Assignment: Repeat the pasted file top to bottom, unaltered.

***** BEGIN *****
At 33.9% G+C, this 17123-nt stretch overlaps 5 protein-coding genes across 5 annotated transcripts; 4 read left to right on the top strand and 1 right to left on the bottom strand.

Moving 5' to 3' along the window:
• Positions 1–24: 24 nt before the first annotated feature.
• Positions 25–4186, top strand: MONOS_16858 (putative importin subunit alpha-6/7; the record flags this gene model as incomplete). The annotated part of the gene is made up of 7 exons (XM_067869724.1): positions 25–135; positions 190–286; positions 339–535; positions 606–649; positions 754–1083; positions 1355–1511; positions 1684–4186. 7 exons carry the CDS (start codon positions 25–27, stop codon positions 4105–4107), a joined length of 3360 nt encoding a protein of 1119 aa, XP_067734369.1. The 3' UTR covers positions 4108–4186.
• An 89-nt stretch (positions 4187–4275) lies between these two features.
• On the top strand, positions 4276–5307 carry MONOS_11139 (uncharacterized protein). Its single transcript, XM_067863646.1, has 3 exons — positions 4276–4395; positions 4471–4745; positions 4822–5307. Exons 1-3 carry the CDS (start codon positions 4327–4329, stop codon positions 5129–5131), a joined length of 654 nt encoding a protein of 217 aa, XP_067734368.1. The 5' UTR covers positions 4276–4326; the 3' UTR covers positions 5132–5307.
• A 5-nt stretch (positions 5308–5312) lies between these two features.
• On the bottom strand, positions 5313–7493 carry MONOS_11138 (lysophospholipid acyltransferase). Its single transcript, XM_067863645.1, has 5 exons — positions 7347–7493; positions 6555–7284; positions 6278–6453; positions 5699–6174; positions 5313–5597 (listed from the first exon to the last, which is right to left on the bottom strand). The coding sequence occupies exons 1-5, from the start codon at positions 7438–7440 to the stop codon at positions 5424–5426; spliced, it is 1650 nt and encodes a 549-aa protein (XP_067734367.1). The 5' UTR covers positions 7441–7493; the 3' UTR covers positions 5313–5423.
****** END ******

At 33.9% G+C, this 17123-nt stretch overlaps 5 protein-coding genes across 5 annotated transcripts; 4 read left to right on the top strand and 1 right to left on the bottom strand.

Moving 5' to 3' along the window:
• Positions 1–24: 24 nt before the first annotated feature.
• Positions 25–4186, top strand: MONOS_16858 (putative importin subunit alpha-6/7; the record flags this gene model as incomplete). The annotated part of the gene is made up of 7 exons (XM_067869724.1): positions 25–135; positions 190–286; positions 339–535; positions 606–649; positions 754–1083; positions 1355–1511; positions 1684–4186. 7 exons carry the CDS (start codon positions 25–27, stop codon positions 4105–4107), a joined length of 3360 nt encoding a protein of 1119 aa, XP_067734369.1. The 3' UTR covers positions 4108–4186.
• An 89-nt stretch (positions 4187–4275) lies between these two features.
• On the top strand, positions 4276–5307 carry MONOS_11139 (uncharacterized protein). Its single transcript, XM_067863646.1, has 3 exons — positions 4276–4395; positions 4471–4745; positions 4822–5307. Exons 1-3 carry the CDS (start codon positions 4327–4329, stop codon positions 5129–5131), a joined length of 654 nt encoding a protein of 217 aa, XP_067734368.1. The 5' UTR covers positions 4276–4326; the 3' UTR covers positions 5132–5307.
• A 5-nt stretch (positions 5308–5312) lies between these two features.
• On the bottom strand, positions 5313–7493 carry MONOS_11138 (lysophospholipid acyltransferase). Its single transcript, XM_067863645.1, has 5 exons — positions 7347–7493; positions 6555–7284; positions 6278–6453; positions 5699–6174; positions 5313–5597 (listed from the first exon to the last, which is right to left on the bottom strand). The coding sequence occupies exons 1-5, from the start codon at positions 7438–7440 to the stop codon at positions 5424–5426; spliced, it is 1650 nt and encodes a 549-aa protein (XP_067734367.1). The 5' UTR covers positions 7441–7493; the 3' UTR covers positions 5313–5423.